Russia's Soyuz spacecraft, which has been ferrying all astronauts to and from the International Space Station (ISS) since NASA retired the space shuttle in 2011, typically carries a crew of three. However, the MS-14 capsule that blasted off from a Russian spaceport in southern Kazakhstan on August 22, 2019, had just one passenger — a humanoid robot named Skybot F-850.
The autonomous android is the latest version of Russia's FEDOR (Final Experimental Demonstration Object Research) robots, which were initially designed to help with search and rescue efforts. Skybot, which sat authoritatively in the commander's seat, is adept at numerous human skills, including driving a car, having short conversations, and even cracking a few jokes. But since it lacks the expertise required to pilot the spacecraft to the ISS, that task was conducted from the ground by mission control scientists from Russia's space agency, Roscosmos.
Instead, the six-foot-tall, 350-pound robot had another important task while on board. Without risking the lives of human astronauts, it helped Roscosmos researchers test the safety and flight experience of the new Soyuz-2.1a carrier rocket, which carried the spacecraft into orbit. The feedback will be crucial in determining if the rocket is safe to transport future human crews, including NASA astronauts, to space.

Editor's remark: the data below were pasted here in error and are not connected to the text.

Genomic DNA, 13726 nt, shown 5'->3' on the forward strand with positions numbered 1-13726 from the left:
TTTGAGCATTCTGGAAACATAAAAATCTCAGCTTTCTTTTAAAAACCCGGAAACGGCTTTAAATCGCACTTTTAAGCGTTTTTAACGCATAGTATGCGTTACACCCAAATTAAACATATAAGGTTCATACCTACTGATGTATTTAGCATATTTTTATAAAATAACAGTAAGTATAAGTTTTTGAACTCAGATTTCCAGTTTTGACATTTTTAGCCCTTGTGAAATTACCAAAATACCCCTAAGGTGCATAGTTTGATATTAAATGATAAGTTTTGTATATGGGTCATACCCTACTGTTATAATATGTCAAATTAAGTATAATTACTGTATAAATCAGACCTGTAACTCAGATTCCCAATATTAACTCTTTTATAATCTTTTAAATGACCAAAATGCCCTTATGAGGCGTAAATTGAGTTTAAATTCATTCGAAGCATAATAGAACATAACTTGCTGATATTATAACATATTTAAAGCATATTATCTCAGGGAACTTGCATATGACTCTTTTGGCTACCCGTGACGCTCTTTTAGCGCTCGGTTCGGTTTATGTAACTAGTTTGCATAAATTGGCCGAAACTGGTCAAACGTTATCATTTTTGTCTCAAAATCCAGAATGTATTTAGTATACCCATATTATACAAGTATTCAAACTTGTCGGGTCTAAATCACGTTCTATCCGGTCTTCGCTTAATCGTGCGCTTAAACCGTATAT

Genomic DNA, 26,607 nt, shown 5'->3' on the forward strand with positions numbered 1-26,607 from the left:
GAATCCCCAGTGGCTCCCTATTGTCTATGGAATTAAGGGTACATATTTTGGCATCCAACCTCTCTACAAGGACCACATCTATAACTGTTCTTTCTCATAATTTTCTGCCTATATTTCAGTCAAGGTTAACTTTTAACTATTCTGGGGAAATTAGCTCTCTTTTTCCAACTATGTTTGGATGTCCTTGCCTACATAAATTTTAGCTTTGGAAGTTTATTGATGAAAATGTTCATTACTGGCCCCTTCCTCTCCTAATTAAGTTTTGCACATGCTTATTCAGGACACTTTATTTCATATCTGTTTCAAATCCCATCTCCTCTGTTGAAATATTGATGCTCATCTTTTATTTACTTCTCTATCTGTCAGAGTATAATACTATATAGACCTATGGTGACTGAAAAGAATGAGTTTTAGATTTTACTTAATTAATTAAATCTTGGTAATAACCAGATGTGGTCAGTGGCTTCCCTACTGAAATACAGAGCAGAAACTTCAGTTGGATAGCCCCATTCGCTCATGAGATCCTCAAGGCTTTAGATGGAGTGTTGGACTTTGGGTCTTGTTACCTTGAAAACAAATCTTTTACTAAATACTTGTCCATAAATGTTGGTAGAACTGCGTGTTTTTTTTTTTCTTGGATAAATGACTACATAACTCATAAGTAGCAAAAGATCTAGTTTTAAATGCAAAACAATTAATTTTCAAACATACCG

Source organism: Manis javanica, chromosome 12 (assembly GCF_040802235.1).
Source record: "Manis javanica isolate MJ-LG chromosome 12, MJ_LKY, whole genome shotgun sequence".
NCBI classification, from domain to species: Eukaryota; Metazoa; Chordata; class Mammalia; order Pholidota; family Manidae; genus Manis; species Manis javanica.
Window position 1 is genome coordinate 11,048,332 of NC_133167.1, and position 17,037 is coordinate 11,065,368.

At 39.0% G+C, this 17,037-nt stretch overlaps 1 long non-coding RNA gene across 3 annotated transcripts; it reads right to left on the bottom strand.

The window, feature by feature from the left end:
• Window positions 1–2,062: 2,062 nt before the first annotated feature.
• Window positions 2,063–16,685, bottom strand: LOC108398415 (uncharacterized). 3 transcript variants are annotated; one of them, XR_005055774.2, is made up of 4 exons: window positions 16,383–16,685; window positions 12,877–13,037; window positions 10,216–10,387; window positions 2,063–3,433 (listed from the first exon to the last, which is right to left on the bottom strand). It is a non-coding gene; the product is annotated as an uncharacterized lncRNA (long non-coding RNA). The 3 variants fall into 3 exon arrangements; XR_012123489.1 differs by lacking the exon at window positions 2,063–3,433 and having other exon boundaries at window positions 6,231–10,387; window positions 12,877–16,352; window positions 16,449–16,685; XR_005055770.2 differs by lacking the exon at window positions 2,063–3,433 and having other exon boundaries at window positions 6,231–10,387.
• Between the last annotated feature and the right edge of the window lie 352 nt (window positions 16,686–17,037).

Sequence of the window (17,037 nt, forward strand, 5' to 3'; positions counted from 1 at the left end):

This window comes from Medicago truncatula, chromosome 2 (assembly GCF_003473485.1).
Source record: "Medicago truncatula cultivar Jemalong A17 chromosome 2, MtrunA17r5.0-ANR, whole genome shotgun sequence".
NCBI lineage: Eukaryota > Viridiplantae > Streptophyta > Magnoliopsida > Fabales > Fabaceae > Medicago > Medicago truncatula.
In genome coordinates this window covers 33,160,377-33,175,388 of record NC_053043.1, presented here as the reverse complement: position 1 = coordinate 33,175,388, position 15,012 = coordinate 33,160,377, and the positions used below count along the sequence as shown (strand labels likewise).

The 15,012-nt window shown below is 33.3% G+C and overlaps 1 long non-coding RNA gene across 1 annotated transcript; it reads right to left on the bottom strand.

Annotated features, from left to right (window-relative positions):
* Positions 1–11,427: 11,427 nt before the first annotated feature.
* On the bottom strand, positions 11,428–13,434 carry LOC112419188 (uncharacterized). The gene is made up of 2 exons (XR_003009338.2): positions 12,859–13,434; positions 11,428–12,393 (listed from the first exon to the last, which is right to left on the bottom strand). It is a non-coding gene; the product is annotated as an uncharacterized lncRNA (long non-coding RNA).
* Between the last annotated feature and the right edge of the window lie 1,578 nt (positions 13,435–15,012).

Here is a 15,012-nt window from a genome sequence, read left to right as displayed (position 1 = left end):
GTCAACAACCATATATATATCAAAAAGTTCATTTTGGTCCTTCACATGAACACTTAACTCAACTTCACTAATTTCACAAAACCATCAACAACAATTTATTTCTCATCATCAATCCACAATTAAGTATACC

Though the launch into orbit went smoothly, Skybot's arrival at the ISS was delayed by three days, from August 24 to August 27, due to a botched docking by the Roscosmos mission control scientists. The delay did not seem to bother the robot, which announced its arrival by tweeting, “Sorry about the delay. Got stuck in traffic. Ready to work now.”
Skybot's two-week mission, which will end on September 7, is largely a test to gauge its ability to work effectively in microgravity, and involves simple tasks, such as using tools. If all goes well, Russia hopes to send more advanced versions of the FEDOR robots to help astronauts with special tasks. Alexander Bloshenko, the director of advanced programs and science at Roscosmos, told Space.com, "Future generations of such robots will solve tasks that are potentially of special risk for humans, such as extravehicular activities and telemetry operations on solar system bodies."
Though Skybot is the first Russian robot on the ISS, it is not the first of its kind at the space station. NASA's Robonaut 2, a legless humanoid robot, assisted astronauts with their day-to-day work from 2011 to 2014. Earlier this year, the US space agency dispatched two little robots called Astrobees to help astronauts with mundane chores, such as finding lost pieces of equipment. They are also responsible for collecting important data, such as the the spacecraft's radiation and carbon dioxide levels. Meanwhile, the European Space Agency's (ESA) social AI-powered CIMON — Crew Interactive Mobile Companion — spent a year assisting astronauts, before returning to Earth on August 27, 2019.